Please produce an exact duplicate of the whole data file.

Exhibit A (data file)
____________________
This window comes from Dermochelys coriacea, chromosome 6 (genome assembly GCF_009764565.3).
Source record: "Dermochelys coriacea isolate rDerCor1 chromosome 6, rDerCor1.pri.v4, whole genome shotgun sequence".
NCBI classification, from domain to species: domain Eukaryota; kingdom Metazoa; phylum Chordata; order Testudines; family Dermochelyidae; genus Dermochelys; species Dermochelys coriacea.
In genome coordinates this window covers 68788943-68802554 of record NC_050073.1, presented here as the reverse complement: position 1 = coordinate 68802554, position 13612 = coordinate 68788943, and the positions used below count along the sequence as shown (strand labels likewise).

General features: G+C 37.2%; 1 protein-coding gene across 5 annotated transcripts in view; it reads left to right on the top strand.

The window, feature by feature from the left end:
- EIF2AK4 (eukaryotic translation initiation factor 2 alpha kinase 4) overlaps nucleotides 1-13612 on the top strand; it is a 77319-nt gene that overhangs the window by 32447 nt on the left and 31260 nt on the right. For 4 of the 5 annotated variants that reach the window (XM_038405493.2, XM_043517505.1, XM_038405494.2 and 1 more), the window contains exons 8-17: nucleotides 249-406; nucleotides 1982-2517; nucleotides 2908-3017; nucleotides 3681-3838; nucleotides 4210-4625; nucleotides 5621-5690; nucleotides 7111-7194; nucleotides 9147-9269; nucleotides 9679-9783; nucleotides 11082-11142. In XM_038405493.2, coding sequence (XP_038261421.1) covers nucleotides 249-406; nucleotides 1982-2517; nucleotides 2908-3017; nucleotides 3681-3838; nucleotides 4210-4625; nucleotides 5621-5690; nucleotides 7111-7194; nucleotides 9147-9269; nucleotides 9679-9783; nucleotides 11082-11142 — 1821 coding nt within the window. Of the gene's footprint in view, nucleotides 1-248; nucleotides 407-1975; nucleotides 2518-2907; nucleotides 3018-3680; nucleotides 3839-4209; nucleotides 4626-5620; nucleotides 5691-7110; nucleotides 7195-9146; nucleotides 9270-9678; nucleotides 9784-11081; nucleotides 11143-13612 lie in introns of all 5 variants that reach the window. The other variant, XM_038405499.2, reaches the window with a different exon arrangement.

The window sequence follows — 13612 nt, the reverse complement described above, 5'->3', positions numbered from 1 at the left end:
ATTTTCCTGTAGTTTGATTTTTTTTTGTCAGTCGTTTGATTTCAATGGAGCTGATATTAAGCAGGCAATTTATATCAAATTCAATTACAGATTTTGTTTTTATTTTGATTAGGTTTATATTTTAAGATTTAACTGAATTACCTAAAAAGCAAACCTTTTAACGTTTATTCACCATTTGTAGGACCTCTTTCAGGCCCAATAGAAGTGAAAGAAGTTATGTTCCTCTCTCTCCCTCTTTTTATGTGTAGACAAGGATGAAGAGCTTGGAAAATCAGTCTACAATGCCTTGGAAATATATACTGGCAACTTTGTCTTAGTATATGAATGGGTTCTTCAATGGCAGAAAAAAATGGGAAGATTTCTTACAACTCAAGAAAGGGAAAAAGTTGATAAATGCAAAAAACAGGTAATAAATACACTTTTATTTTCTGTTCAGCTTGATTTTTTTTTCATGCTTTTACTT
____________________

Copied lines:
This window comes from Dermochelys coriacea, chromosome 6 (genome assembly GCF_009764565.3).
Source record: "Dermochelys coriacea isolate rDerCor1 chromosome 6, rDerCor1.pri.v4, whole genome shotgun sequence".
NCBI classification, from domain to species: domain Eukaryota; kingdom Metazoa; phylum Chordata; order Testudines; family Dermochelyidae; genus Dermochelys; species Dermochelys coriacea.
In genome coordinates this window covers 68788943-68802554 of record NC_050073.1, presented here as the reverse complement: position 1 = coordinate 68802554, position 13612 = coordinate 68788943, and the positions used below count along the sequence as shown (strand labels likewise).

General features: G+C 37.2%; 1 protein-coding gene across 5 annotated transcripts in view; it reads left to right on the top strand.

The window, feature by feature from the left end:
- EIF2AK4 (eukaryotic translation initiation factor 2 alpha kinase 4) overlaps nucleotides 1-13612 on the top strand; it is a 77319-nt gene that overhangs the window by 32447 nt on the left and 31260 nt on the right. For 4 of the 5 annotated variants that reach the window (XM_038405493.2, XM_043517505.1, XM_038405494.2 and 1 more), the window contains exons 8-17: nucleotides 249-406; nucleotides 1982-2517; nucleotides 2908-3017; nucleotides 3681-3838; nucleotides 4210-4625; nucleotides 5621-5690; nucleotides 7111-7194; nucleotides 9147-9269; nucleotides 9679-9783; nucleotides 11082-11142. In XM_038405493.2, coding sequence (XP_038261421.1) covers nucleotides 249-406; nucleotides 1982-2517; nucleotides 2908-3017; nucleotides 3681-3838; nucleotides 4210-4625; nucleotides 5621-5690; nucleotides 7111-7194; nucleotides 9147-9269; nucleotides 9679-9783; nucleotides 11082-11142 — 1821 coding nt within the window. Of the gene's footprint in view, nucleotides 1-248; nucleotides 407-1975; nucleotides 2518-2907; nucleotides 3018-3680; nucleotides 3839-4209; nucleotides 4626-5620; nucleotides 5691-7110; nucleotides 7195-9146; nucleotides 9270-9678; nucleotides 9784-11081; nucleotides 11143-13612 lie in introns of all 5 variants that reach the window. The other variant, XM_038405499.2, reaches the window with a different exon arrangement.

The window sequence follows — 13612 nt, the reverse complement described above, 5'->3', positions numbered from 1 at the left end:
ATTTTCCTGTAGTTTGATTTTTTTTTGTCAGTCGTTTGATTTCAATGGAGCTGATATTAAGCAGGCAATTTATATCAAATTCAATTACAGATTTTGTTTTTATTTTGATTAGGTTTATATTTTAAGATTTAACTGAATTACCTAAAAAGCAAACCTTTTAACGTTTATTCACCATTTGTAGGACCTCTTTCAGGCCCAATAGAAGTGAAAGAAGTTATGTTCCTCTCTCTCCCTCTTTTTATGTGTAGACAAGGATGAAGAGCTTGGAAAATCAGTCTACAATGCCTTGGAAATATATACTGGCAACTTTGTCTTAGTATATGAATGGGTTCTTCAATGGCAGAAAAAAATGGGAAGATTTCTTACAACTCAAGAAAGGGAAAAAGTTGATAAATGCAAAAAACAGGTAATAAATACACTTTTATTTTCTGTTCAGCTTGATTTTTTTTTCATGCTTTTACTT